Gov. Scott Walker speaks at the winter meeting of the
free market Club for Growth winter economic conference
at the Breakers Hotel Saturday, Feb. 28, 2015, in Palm
— Gov. Scott Walker once envisioned a world where the 11
million immigrants living in the country illegally could
embark on a path to citizenship.
But now the
Wisconsin Republican calls that position "amnesty"
and says his view has changed.
don't believe in amnesty," Walker told "Fox News
Sunday." ''My view has changed. I'm flat out saying it.
Candidates can say that."
emerged this past week in the top tier of potential
candidates for the Republican presidential nomination for
2016, says the U.S. needs to secure the border and
ultimately put in place "a legal immigration system
in part, putting the onus on employers and getting them the
tools to do that, like E-Verify, an existing federal program
that allows businesses to check the immigration status of
new hires, Walker said.
the Wausau, Wisconsin, Daily Herald newspaper in 2013 that
"it makes sense" when he was asked whether he
could see a world where "those people" could get
citizenship, with the right penalties, waiting periods and
requirements in place.
time, he supported a bipartisan approach to overhauling
immigration, with people waiting to get citizenship having
priority and others having a legal pathway to live here
said Sunday that President Barack Obama or "anybody
else who is willing to put their name on the ballot
certainly has to have the love for country to do that."
criticism last month after former New York Mayor Rudy
Giuliani questioned Obama's patriotism during a speech at a
Walker fundraiser. When asked about the former mayor's
comments, Walker sidestepped the question by saying he
hadn't asked Obama about his love of country.
Gov. Scott Walker's proposed cuts to programs that help
people with disabilities live independently are being
criticized as potentially devastating by advocates and those
who use the services.
proposed budget would expand the state's Family Care program
by Jan. 1, 2017, at which point all other long-term care
programs would be discontinued, including the IRIS program,
which benefits 11,000 adults with long-term care needs.
Walker has proposed cutting $14 million in funding to the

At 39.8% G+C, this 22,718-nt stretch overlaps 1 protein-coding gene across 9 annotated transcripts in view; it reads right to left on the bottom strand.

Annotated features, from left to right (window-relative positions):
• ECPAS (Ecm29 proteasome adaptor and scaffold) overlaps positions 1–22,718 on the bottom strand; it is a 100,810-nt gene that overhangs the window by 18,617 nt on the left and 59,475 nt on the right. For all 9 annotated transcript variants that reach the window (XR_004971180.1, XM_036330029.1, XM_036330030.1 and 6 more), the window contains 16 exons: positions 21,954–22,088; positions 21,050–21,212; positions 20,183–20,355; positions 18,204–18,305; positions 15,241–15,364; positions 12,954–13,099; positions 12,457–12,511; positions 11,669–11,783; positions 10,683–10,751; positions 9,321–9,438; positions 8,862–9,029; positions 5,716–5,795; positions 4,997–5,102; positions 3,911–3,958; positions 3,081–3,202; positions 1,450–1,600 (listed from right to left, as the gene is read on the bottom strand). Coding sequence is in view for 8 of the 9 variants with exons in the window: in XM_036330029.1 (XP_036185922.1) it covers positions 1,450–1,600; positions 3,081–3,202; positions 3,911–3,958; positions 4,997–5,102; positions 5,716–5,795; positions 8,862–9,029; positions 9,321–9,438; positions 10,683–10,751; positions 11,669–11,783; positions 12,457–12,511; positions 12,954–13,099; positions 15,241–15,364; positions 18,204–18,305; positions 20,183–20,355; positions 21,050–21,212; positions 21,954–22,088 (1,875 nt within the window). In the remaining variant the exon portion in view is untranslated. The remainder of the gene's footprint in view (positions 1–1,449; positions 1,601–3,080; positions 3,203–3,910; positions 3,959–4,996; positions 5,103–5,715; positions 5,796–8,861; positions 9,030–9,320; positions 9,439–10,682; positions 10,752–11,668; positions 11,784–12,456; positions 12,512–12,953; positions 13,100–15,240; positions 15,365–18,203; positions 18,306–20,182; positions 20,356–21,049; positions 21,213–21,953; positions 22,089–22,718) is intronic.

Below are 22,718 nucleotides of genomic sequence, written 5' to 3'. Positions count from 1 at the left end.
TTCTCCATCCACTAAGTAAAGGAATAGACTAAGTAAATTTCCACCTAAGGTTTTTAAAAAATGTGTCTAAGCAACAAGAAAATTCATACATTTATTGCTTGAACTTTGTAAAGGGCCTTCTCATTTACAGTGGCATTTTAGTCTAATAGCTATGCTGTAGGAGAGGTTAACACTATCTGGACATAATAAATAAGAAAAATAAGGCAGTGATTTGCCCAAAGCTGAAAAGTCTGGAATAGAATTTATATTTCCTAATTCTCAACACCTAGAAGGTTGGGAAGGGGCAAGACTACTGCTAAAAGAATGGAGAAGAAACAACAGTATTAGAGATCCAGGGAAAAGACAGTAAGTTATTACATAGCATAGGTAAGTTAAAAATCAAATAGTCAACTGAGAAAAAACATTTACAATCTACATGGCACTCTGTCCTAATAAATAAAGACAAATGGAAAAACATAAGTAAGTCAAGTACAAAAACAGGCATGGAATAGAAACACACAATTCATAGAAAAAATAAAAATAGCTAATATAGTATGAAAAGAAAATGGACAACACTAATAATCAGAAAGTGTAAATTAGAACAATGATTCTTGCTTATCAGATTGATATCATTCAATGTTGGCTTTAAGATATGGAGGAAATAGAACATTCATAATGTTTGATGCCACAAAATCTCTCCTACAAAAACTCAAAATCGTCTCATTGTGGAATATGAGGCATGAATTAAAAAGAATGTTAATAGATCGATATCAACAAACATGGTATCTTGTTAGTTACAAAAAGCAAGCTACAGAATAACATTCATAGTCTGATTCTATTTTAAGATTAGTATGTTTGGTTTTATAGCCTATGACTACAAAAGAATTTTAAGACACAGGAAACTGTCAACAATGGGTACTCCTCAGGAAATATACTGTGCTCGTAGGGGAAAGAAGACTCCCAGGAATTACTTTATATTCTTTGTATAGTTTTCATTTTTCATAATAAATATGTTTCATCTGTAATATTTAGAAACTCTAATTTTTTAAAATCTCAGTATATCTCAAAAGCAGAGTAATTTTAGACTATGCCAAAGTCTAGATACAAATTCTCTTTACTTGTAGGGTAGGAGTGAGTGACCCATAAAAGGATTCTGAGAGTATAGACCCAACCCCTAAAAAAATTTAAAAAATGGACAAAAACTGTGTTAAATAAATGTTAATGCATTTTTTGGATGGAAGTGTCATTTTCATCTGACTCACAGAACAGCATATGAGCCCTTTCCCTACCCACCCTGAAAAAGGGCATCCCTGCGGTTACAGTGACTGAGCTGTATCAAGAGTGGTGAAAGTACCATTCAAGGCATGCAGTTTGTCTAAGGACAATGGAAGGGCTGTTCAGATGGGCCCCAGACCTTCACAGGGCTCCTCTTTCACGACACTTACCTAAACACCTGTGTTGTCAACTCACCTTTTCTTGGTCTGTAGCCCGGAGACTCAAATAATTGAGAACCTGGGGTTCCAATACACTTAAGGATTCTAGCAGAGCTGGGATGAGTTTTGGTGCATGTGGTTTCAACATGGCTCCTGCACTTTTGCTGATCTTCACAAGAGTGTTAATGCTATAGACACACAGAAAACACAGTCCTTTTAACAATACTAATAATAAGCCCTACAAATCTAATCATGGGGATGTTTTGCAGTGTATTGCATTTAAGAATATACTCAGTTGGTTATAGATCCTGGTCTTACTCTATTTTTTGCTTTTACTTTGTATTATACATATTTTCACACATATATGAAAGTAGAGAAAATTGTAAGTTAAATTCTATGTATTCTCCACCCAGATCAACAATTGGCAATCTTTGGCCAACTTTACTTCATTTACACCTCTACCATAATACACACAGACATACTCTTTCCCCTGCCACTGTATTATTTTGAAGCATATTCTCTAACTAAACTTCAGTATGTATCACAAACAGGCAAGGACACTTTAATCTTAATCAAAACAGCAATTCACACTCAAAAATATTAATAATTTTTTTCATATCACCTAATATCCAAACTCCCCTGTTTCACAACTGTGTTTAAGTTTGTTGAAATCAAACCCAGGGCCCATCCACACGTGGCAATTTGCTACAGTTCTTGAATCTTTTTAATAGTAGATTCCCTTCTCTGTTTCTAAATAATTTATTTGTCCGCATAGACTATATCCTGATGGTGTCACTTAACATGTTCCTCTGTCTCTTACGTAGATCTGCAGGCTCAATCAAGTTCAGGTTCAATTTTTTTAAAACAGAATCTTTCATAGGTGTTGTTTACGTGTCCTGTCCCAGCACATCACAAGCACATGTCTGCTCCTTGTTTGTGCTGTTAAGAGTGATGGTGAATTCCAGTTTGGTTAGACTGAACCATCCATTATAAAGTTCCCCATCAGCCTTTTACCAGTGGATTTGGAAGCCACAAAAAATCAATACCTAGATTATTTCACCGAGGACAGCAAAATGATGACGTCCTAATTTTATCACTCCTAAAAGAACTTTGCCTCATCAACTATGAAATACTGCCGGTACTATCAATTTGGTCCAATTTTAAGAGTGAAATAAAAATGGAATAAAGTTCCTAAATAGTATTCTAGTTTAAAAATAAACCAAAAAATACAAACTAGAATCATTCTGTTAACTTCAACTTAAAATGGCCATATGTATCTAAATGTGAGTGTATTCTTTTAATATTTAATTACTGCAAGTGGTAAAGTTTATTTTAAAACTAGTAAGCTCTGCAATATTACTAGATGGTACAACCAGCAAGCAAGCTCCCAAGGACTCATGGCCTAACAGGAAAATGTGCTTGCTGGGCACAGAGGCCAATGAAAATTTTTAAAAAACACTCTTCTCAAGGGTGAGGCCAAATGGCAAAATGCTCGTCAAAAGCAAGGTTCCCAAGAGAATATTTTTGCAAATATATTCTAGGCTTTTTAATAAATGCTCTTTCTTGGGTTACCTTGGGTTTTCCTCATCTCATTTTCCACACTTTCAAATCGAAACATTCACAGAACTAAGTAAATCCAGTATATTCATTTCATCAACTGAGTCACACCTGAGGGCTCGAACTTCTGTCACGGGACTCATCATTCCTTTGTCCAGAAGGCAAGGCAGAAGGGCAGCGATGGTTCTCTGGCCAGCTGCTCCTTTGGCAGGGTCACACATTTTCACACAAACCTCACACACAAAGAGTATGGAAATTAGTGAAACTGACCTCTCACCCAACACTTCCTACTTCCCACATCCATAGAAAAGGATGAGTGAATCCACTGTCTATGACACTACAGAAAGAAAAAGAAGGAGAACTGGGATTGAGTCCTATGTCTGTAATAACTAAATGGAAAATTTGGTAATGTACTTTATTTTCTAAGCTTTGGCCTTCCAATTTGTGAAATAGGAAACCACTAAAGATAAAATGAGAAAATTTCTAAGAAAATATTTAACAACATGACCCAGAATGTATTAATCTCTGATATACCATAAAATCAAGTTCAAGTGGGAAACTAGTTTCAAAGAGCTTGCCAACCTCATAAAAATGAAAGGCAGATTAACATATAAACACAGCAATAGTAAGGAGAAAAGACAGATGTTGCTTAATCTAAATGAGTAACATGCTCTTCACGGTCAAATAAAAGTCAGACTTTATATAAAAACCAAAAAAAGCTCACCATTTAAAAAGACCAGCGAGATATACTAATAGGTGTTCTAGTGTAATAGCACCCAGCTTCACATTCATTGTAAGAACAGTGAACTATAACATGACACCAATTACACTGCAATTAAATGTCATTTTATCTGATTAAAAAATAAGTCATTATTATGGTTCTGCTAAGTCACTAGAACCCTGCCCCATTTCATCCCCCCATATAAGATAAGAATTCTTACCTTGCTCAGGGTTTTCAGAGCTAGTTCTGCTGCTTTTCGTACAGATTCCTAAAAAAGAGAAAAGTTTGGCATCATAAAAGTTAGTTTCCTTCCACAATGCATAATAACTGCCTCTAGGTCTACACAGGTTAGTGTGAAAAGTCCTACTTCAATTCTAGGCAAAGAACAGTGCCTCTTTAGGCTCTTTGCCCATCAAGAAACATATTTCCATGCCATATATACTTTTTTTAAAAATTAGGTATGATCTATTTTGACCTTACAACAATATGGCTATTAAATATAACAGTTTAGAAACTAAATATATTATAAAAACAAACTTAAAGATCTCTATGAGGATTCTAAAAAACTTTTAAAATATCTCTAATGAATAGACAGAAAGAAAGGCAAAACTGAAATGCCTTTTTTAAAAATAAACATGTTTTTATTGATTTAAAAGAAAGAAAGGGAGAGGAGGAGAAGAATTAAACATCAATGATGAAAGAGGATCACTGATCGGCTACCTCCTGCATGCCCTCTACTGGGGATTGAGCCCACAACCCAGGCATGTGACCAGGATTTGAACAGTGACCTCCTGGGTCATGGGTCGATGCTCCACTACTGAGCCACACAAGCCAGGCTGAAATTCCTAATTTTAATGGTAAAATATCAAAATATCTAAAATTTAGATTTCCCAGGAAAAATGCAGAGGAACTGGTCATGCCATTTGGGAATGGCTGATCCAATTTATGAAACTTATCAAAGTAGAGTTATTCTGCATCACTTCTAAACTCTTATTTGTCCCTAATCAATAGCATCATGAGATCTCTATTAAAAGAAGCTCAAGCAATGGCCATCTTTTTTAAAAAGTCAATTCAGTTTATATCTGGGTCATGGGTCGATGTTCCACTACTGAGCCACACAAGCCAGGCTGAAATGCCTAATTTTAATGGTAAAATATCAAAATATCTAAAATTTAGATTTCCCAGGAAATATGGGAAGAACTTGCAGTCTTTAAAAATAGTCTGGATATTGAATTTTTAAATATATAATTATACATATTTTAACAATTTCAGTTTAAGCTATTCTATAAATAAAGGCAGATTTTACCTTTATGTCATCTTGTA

Family Care program over the next two years.
the Family Care program and cuts to the personal care
program could save the state $33 million over the next two
years, the nonpartisan Legislative Fiscal Bureau reported.
But advocates say the proposed overhaul would be difficult
to execute by 2017 and that questions remain as to how the
new statewide system would work.
Ellis said the proposed changes could force her 31-year-old
son Daniel, who has a cognitive disorder, to change doctors
and quit the job he works about 10 hours a week.
got dignity and self-respect, and that would be gone,"
said Ellis, whose son lives with her in Madison.
Yunker, a spokeswoman for the Department of Health Services,
said in a statement that Walker's proposal is aimed at
preventing fraud and abuse in the existing system and
creating a more coordinated care regimen.
Idzikowski, executive director of Disability Rights — a
group that advocates for people with disabilities — said
his organization was not consulted about Walker's plan that
the Legislature will debate over the next three months.
drastically restructure Family Care, which administers
personal care and long-term care services to elderly,
disabled and injured Wisconsinites through Medicaid, he
and large that system's working pretty well,"
Idzikowski said. "Nobody's saying we need to completely
eliminate this system and replace it with a different model.
I think everyone was surprised by these changes."
for the disabled contend that the changes would allow larger
for-profit organizations to enter the market, resulting in
fewer options for those with disabilities.
the state Medicaid fraud unit has been asked to investigate
more claims pertaining to IRIS's personal care program,
which allows for assistance for bathing, dressing and other
cares, than for any other Medicaid benefit. She said the
state doesn't keep track how many confirmed cases of such
fraud there were.
Swedeen, executive director of the Wisconsin Board of People
With Developmental Disabilities, said the cut to personal
care funding could be devastating to people who use the
service. Personal care services are essential to the
participants who receive them, she said.
someone doesn't go (check in) every day, they can develop
bed sores," Swedeen said. "There's a health
concern, a safety concern."
Walker's proposal, Family Care would incorporate acute and
primary care health services, as well as community-based
goal is to ensure that all of an individual's care is
coordinated — that there is some assessment to look at the
person's overall health," Yunker said.
existing care services do not coordinate care services
between acute and primary care providers.
self-directed care options will still be available for
participants, but that it's still unclear how those would
function. Upon passage of the budget, the model would be
worked out through a waiver negotiation process, she said.
Julie Endres, of Eau Claire, use IRIS to have help around
the house each week. He has spina bifida and his wife has
cerebral palsy, so they get help preparing healthy meals and
cleaning their home. He said losing the help wouldn't be
deadly, but it would change their quality of life.
wouldn't go hungry, we could do it ourselves. But it would
be a lot of pizza, a lot of order out," Jason Endres
the help of someone to vacuum or help change light bulbs,
"eventually we would be stuck in the dark," he
IRIS has allowed him to make decisions about his independent
lifestyle. He said he worries that could change under the
expanded Family Care program.
"I'm fearful I'll have someone telling me what I can or